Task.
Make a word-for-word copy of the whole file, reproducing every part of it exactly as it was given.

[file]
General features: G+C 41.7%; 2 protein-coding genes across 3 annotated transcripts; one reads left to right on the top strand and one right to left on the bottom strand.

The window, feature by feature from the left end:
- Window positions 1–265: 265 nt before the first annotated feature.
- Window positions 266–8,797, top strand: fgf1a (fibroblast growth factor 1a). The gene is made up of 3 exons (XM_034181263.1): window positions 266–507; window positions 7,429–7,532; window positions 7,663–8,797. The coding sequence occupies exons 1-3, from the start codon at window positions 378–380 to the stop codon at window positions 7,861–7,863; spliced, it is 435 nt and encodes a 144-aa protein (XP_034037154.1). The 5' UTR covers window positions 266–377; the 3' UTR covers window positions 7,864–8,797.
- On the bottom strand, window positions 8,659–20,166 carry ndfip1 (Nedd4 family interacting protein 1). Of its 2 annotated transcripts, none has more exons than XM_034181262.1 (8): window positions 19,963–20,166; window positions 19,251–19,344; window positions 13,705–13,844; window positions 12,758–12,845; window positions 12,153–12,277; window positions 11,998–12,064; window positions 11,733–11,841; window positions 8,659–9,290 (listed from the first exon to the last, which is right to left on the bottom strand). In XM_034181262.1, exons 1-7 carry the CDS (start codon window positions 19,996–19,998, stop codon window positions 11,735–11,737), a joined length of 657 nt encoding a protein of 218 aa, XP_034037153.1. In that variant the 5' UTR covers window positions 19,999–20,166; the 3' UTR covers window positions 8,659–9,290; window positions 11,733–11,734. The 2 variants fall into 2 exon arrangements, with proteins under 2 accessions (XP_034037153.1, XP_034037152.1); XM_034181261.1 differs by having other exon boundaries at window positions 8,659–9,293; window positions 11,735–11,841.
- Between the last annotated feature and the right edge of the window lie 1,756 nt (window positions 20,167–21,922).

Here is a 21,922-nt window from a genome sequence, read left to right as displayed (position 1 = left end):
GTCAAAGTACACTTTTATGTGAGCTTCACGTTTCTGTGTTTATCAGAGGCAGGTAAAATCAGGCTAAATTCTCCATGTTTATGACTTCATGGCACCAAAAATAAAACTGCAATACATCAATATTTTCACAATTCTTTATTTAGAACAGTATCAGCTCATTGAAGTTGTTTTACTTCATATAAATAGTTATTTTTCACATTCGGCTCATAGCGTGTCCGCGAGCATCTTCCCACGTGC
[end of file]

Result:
General features: G+C 41.7%; 2 protein-coding genes across 3 annotated transcripts; one reads left to right on the top strand and one right to left on the bottom strand.

The window, feature by feature from the left end:
- Window positions 1–265: 265 nt before the first annotated feature.
- Window positions 266–8,797, top strand: fgf1a (fibroblast growth factor 1a). The gene is made up of 3 exons (XM_034181263.1): window positions 266–507; window positions 7,429–7,532; window positions 7,663–8,797. The coding sequence occupies exons 1-3, from the start codon at window positions 378–380 to the stop codon at window positions 7,861–7,863; spliced, it is 435 nt and encodes a 144-aa protein (XP_034037154.1). The 5' UTR covers window positions 266–377; the 3' UTR covers window positions 7,864–8,797.
- On the bottom strand, window positions 8,659–20,166 carry ndfip1 (Nedd4 family interacting protein 1). Of its 2 annotated transcripts, none has more exons than XM_034181262.1 (8): window positions 19,963–20,166; window positions 19,251–19,344; window positions 13,705–13,844; window positions 12,758–12,845; window positions 12,153–12,277; window positions 11,998–12,064; window positions 11,733–11,841; window positions 8,659–9,290 (listed from the first exon to the last, which is right to left on the bottom strand). In XM_034181262.1, exons 1-7 carry the CDS (start codon window positions 19,996–19,998, stop codon window positions 11,735–11,737), a joined length of 657 nt encoding a protein of 218 aa, XP_034037153.1. In that variant the 5' UTR covers window positions 19,999–20,166; the 3' UTR covers window positions 8,659–9,290; window positions 11,733–11,734. The 2 variants fall into 2 exon arrangements, with proteins under 2 accessions (XP_034037153.1, XP_034037152.1); XM_034181261.1 differs by having other exon boundaries at window positions 8,659–9,293; window positions 11,735–11,841.
- Between the last annotated feature and the right edge of the window lie 1,756 nt (window positions 20,167–21,922).

Here is a 21,922-nt window from a genome sequence, read left to right as displayed (position 1 = left end):
GTCAAAGTACACTTTTATGTGAGCTTCACGTTTCTGTGTTTATCAGAGGCAGGTAAAATCAGGCTAAATTCTCCATGTTTATGACTTCATGGCACCAAAAATAAAACTGCAATACATCAATATTTTCACAATTCTTTATTTAGAACAGTATCAGCTCATTGAAGTTGTTTTACTTCATATAAATAGTTATTTTTCACATTCGGCTCATAGCGTGTCCGCGAGCATCTTCCCACGTGC